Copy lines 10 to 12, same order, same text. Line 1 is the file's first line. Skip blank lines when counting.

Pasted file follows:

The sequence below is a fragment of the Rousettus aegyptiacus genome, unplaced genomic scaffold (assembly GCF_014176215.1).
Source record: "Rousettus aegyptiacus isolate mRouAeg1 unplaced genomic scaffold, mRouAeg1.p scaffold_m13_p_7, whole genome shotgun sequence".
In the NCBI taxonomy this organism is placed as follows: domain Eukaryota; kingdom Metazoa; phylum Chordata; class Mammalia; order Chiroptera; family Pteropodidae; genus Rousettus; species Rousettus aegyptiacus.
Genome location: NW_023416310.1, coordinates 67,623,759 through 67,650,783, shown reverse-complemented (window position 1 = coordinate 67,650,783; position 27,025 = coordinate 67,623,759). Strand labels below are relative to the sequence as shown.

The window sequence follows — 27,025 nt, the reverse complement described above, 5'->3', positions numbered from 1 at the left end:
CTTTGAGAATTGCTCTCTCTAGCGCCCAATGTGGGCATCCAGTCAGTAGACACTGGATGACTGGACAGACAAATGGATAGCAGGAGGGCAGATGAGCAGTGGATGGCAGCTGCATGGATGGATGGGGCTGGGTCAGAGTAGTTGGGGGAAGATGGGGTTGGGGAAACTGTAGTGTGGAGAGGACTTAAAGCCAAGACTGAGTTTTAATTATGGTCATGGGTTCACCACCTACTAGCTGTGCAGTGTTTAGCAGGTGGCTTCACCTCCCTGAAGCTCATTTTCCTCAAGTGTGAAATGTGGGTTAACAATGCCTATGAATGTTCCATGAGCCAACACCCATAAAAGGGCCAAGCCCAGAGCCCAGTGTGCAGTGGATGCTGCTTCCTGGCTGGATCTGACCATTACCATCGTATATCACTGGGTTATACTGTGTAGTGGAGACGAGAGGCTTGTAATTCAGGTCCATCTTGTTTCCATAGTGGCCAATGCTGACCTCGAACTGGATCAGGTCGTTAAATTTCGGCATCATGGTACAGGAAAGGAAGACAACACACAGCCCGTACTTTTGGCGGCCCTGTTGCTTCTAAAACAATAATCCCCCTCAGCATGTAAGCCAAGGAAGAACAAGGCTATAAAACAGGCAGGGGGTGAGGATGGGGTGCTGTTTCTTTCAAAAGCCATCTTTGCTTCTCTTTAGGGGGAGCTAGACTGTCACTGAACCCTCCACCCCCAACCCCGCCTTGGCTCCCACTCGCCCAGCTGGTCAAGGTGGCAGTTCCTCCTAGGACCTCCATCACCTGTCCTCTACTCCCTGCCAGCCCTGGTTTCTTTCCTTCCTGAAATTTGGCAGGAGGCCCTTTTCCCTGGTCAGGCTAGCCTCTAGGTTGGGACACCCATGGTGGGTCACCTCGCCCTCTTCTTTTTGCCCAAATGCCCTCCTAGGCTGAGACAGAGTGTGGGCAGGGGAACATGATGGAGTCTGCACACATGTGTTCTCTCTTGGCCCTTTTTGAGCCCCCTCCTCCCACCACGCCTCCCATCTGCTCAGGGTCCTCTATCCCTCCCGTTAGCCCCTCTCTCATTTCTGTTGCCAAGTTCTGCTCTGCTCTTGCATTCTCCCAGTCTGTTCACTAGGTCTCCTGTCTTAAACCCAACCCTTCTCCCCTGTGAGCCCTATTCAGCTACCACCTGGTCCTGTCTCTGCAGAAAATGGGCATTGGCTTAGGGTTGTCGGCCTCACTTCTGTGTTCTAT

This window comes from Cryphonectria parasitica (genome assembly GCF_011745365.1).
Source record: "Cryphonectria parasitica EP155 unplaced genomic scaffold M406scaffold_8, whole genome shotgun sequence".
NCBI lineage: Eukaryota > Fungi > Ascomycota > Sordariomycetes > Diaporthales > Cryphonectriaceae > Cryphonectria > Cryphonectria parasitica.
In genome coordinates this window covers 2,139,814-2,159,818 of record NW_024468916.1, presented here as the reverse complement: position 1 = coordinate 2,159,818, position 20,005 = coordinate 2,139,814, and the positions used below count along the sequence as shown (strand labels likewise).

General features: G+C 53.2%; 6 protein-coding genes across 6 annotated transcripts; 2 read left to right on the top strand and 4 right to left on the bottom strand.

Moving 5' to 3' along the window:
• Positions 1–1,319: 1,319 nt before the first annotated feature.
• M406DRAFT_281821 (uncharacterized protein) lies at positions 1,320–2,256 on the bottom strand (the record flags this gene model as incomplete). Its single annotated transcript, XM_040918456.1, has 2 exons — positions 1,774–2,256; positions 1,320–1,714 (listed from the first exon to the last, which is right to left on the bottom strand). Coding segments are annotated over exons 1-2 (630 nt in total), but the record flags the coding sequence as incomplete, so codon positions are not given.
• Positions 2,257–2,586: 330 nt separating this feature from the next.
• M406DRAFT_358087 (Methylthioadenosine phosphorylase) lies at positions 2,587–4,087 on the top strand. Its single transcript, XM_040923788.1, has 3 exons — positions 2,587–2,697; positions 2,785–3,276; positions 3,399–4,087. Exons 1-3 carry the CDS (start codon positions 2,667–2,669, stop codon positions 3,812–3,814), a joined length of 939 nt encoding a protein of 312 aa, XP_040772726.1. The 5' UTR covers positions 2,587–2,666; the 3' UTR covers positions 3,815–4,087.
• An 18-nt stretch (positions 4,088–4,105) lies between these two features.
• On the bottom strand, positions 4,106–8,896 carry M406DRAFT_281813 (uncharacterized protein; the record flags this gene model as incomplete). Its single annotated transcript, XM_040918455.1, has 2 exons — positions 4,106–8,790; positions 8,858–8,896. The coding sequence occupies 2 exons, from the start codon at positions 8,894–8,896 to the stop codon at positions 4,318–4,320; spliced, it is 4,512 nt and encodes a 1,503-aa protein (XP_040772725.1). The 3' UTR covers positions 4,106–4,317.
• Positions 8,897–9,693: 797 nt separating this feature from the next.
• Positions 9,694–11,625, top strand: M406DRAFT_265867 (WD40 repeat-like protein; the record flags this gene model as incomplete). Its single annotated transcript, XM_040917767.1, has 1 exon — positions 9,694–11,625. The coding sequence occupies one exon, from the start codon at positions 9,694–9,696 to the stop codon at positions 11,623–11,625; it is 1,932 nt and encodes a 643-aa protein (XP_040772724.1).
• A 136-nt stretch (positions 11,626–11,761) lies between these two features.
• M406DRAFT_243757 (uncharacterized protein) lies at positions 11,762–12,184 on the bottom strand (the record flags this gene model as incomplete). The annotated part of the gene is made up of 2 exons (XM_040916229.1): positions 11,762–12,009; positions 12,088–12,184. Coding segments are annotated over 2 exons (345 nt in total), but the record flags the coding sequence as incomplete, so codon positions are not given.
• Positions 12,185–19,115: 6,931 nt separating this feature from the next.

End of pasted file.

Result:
In genome coordinates this window covers 2,139,814-2,159,818 of record NW_024468916.1, presented here as the reverse complement: position 1 = coordinate 2,159,818, position 20,005 = coordinate 2,139,814, and the positions used below count along the sequence as shown (strand labels likewise).

General features: G+C 53.2%; 6 protein-coding genes across 6 annotated transcripts; 2 read left to right on the top strand and 4 right to left on the bottom strand.

Moving 5' to 3' along the window: